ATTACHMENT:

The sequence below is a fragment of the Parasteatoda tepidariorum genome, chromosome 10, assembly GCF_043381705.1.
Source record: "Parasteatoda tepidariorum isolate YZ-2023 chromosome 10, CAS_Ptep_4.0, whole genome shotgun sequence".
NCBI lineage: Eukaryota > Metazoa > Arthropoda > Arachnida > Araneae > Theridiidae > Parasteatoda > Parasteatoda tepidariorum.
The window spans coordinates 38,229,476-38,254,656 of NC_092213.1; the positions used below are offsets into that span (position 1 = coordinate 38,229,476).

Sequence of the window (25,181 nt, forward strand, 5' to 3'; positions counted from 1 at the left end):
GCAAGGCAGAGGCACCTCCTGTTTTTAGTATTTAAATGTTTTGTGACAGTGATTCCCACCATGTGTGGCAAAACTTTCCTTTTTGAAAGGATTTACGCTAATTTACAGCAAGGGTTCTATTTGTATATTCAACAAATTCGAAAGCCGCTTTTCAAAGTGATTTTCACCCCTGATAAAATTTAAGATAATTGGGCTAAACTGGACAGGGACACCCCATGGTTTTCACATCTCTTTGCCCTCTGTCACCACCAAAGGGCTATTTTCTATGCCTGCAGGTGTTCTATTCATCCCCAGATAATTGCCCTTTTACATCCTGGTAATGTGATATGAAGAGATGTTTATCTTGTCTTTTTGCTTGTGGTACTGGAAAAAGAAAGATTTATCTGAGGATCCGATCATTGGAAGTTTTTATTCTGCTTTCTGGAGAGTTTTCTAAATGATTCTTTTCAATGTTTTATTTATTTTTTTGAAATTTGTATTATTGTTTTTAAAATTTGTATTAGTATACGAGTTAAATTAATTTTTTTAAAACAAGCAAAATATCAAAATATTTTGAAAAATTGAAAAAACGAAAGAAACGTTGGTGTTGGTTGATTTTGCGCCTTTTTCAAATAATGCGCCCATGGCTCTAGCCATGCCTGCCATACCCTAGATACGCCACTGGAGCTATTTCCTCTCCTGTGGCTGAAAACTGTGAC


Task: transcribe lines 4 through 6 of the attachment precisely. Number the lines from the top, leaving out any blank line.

The window spans coordinates 38,229,476-38,254,656 of NC_092213.1; the positions used below are offsets into that span (position 1 = coordinate 38,229,476).

Sequence of the window (25,181 nt, forward strand, 5' to 3'; positions counted from 1 at the left end):
GCAAGGCAGAGGCACCTCCTGTTTTTAGTATTTAAATGTTTTGTGACAGTGATTCCCACCATGTGTGGCAAAACTTTCCTTTTTGAAAGGATTTACGCTAATTTACAGCAAGGGTTCTATTTGTATATTCAACAAATTCGAAAGCCGCTTTTCAAAGTGATTTTCACCCCTGATAAAATTTAAGATAATTGGGCTAAACTGGACAGGGACACCCCATGGTTTTCACATCTCTTTGCCCTCTGTCACCACCAAAGGGCTATTTTCTATGCCTGCAGGTGTTCTATTCATCCCCAGATAATTGCCCTTTTACATCCTGGTAATGTGATATGAAGAGATGTTTATCTTGTCTTTTTGCTTGTGGTACTGGAAAAAGAAAGATTTATCTGAGGATCCGATCATTGGAAGTTTTTATTCTGCTTTCTGGAGAGTTTTCTAAATGATTCTTTTCAATGTTTTATTTATTTTTTTGAAATTTGTATTATTGTTTTTAAAATTTGTATTAGTATACGAGTTAAATTAATTTTTTTAAAACAAGCAAAATATCAAAATATTTTGAAAAATTGAAAAAACGAAAGAAACGTTGGTGTTGGTTGATTTTGCGCCTTTTTCAAATAATGCGCCCATGGCTCTAGCCATGCCTGCCATACCCTAGATACGCCACTGGAGCTATTTCCTCTCCTGTGGCTGAAAACTGTGAC